Peter Nygard to step down from company after FBI raids New York offices

Peter Nygard will step down from his company and divest his ownership stake, his spokesperson said Tuesday, amid revelations the Canadian fashion mogul is the target of a police investigation in the Bahamas involving allegations of sexual assault.

Spokesperson would not confirm whether search was related to recent sexual assault allegations, lawsuit

The FBI searched the New York headquarters of Peter Nygard's fashion brand but would not say what they were looking for Tuesday. (Annie I. Bang/The Associated Press)

Peter Nygard will step down from his company and divest his ownership stake, his spokesperson said Tuesday, amid revelations the Canadian fashion mogul is the target of a police investigation in the Bahamas involving allegations of sexual assault.

The announcement in a statement comes just hours after FBI investigators raided Nygard's New York offices earlier in the day. An FBI spokesperson confirmed the search took place but would not provide any further details.

Ten women have filed a civil class-action lawsuit against Nygard, whose fashion company is based in Winnipeg, accusing the clothing manufacturer of raping them at his seaside mansion in the Bahamas and operating what they refer to as a "sex trafficking ring."

Police in the Bahamas are now investigating allegations made by four women who are part of the lawsuit, who told police Nygard sexually assaulted them when they were younger than 16, the age of consent in the Bahamas. 

The FBI would not confirm whether Tuesday morning's raid was related to these allegations. 

But Nygard's lawyer said he believed the raid was a direct result of the allegations, which he called a "conspiracy" created by Nygard's former neighbour, Louis Bacon, with whom Nygard has been in a legal feud for more than a decade. 

"They'll find no evidence of wrongdoing," Jay Prober said. 

However, he said he hasn't read the FBI's warrant yet and doesn't know exactly what they were looking for.

Nygard 'will divest his ownership interest'

In a statement Tuesday evening, spokesman Ken Frydman said Nygard would be stepping away from the company that bears his name.

The statement included no admissions of wrongdoing, but instead continued to point a finger at "Louis Bacon and his operatives."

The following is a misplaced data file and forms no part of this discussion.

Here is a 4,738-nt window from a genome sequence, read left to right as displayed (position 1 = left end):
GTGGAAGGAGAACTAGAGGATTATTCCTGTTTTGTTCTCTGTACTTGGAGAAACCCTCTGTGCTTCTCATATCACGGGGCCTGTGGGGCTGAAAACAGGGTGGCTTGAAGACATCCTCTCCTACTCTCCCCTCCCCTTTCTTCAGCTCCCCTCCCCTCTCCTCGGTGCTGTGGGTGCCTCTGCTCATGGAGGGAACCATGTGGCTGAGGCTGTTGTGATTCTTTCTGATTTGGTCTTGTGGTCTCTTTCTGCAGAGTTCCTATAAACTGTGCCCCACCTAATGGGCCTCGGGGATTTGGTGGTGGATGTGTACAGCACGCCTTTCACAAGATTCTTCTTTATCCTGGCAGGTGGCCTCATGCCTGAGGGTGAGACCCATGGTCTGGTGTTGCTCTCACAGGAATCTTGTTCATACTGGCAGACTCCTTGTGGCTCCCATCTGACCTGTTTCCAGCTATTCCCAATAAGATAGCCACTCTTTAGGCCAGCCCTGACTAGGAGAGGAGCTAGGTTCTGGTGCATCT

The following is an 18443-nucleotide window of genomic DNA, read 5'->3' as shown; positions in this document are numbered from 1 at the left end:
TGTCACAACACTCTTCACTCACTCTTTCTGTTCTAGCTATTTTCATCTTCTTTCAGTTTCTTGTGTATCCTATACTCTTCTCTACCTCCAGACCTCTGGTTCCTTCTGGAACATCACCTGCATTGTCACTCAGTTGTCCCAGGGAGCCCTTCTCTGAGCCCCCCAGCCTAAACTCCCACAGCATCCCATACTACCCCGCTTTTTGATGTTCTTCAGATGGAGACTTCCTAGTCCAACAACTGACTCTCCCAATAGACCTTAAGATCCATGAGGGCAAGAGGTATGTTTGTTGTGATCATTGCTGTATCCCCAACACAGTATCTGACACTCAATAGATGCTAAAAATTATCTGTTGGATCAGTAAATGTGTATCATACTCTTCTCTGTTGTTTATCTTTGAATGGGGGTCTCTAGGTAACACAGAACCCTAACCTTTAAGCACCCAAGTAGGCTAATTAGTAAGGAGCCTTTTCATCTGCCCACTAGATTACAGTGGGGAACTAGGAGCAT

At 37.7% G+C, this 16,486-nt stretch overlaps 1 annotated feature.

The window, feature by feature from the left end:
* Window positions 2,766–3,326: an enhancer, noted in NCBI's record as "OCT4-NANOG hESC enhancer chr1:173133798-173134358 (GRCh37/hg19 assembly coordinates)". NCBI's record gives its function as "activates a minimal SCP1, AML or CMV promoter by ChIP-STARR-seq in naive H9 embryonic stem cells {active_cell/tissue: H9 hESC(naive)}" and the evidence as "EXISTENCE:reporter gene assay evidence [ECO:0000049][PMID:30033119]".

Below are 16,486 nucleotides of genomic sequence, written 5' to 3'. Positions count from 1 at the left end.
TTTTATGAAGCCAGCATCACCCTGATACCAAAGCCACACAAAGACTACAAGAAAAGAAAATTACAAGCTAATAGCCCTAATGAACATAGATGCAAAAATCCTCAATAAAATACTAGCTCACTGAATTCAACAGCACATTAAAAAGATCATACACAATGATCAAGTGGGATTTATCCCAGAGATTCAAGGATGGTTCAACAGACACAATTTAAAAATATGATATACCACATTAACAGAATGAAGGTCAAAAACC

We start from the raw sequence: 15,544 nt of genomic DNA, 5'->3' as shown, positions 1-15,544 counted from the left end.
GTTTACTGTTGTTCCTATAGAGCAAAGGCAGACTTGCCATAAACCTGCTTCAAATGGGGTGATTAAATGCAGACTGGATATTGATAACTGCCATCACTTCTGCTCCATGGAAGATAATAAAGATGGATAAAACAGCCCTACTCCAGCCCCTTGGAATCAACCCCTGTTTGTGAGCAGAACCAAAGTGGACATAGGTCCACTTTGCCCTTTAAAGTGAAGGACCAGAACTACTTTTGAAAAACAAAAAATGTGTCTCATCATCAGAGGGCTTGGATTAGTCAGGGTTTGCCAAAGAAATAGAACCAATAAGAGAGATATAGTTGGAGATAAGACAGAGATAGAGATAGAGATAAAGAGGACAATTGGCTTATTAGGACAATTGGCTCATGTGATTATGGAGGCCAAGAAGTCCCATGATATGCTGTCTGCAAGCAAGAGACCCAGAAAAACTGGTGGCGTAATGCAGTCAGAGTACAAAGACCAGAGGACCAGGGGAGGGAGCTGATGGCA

"Recognizing the priority of the welfare of the thousands of Nygard employees, retail partners, loyal customers, vendors, suppliers and business partners, Peter Nygard has made the decision to step down as chairman of the Nygard companies and will divest his ownership interest," the statement reads.

"Peter Nygard has decided that his legal battles with Louis Bacon will no longer be a distraction to the [Nygard] companies."

Lawsuit alleges assault, rape

The lawsuit filed in New York alleges Nygard "recruited, lured and enticed young, impressionable and often impoverished children and women, with cash payments and false promises of lucrative modelling opportunities to assault, rape and sodomize them."

The alleged rapes happened between 2008 and 2015, and three of the women were 14 at the time, the lawsuit says. 

No criminal charges have been laid and none of the allegations have been proven in court. A statement of defence has not yet been filed.

Prober has vigorously denied the allegations against his client, saying earlier this month the police investigation "will go nowhere, absolutely nowhere."

"Anybody who makes a complaint like that, whether it's true or not, the police are obligated to investigate it. The investigation will amount to nothing," Prober said.

He said Nygard's lawyers in New York are currently preparing a motion to dismiss the class-action lawsuit. 


Sarah Petz


Sarah Petz is a reporter with CBC Manitoba. She was previously based at CBC New Brunswick. Her career has taken her across three provinces and includes a stint in East Africa. In 2017, she was part of a team of reporters and editors nominated for a National Newspaper Award for a feature on the Port of Saint John in New Brunswick. She can be reached at

With files from CBC's Timothy Sawa